Q: I love the sound of “Catch.” What are some influences in this release?
MANDY VENTRICE: Thank you! I actually started writing this song as a joke. It was right in the thick of the pandemic and I was stuck at home feeling really frustrated with songwriting; the repetitiveness of pop music specifically. I remembered this lyric by Eminem where he says “the chorus repeats the same four words for us”…and so I jokingly repeated the first five words of the hook over and over. I wrote the rest of the song around that, but ended up really liking it once I was finished. The journey I went on in finding my husband inspired the lyrics, so it ended up turning into a very personal, albeit somewhat comedic, song about my experiences being single and finally meeting my person.
Q: Can you share with us your journey with music?
VENTRICE: I’ve been in the music industry since the age of 15; I was in a girl group based out of Boston, in rock bands in New York, working the DJ dance circuit in Europe, was a signed writer in Los Angeles, and now I’m back to writing for my own projects. It has been an illuminating experience to say the least, but I’m finally where I really want to be. Like most artists, I’ve hustled for most of my career, but now I make music purely for the joy it brings me, and am just grateful to have an outlet to share that with others.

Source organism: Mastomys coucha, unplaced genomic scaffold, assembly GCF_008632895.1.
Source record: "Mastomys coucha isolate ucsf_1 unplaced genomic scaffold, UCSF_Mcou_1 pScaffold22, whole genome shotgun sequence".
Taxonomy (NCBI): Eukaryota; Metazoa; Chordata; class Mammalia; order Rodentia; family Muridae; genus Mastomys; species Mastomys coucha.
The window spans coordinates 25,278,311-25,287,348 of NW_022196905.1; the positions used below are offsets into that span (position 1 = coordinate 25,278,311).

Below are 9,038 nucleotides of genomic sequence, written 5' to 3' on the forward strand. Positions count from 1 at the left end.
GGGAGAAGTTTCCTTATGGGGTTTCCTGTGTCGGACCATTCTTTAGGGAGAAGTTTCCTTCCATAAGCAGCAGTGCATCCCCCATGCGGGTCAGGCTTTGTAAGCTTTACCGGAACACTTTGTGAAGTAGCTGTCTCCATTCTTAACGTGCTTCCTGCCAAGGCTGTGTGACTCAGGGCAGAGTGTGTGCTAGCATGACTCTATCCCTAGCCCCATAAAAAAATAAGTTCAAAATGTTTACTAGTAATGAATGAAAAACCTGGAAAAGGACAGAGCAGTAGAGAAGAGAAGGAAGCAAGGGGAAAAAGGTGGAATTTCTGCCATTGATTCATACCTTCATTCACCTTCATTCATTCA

Q: Who are you currently listening to heavily?
VENTRICE: Oh my goodness, I am all over the place, but I would say right now I am really into H.E.R., Giveon, and Anderson.Paak. I just saw H.E.R. at the Hollywood Bowl and it was magical.
Q: What do you love most about making music?
VENTRICE: The challenge. Writing songs is kind of like putting together a puzzle for me. I have all these ideas in my head that are like the pieces and I have to lay them all out and figure out how they fit together.
Q: What are some challenges you faced?
VENTRICE: Everyone telling me who I was or wasn’t, especially as a woman in this industry. “You’re not an artist, you’re a writer”, “you can’t sing R&B, you’re voice is too pop”, “you can’t get married or have children, your career will be over”. Well, here I am. I’m an artist, a writer, a mom, a wife, and I make music in any genre that I want, and I am busier (and happier) than I’ve ever been. I no longer concern myself with this industry’s standard [for women], or what their version of “success” looks like.
Q: Something exciting for us to look forward to?
VENTRICE: I hope so! I’m working on more songs with OHMR as we speak, and we’d love to put out an album or E.P. packed with fun and quirky songs by next year.
Interviewed by Katrina Yang
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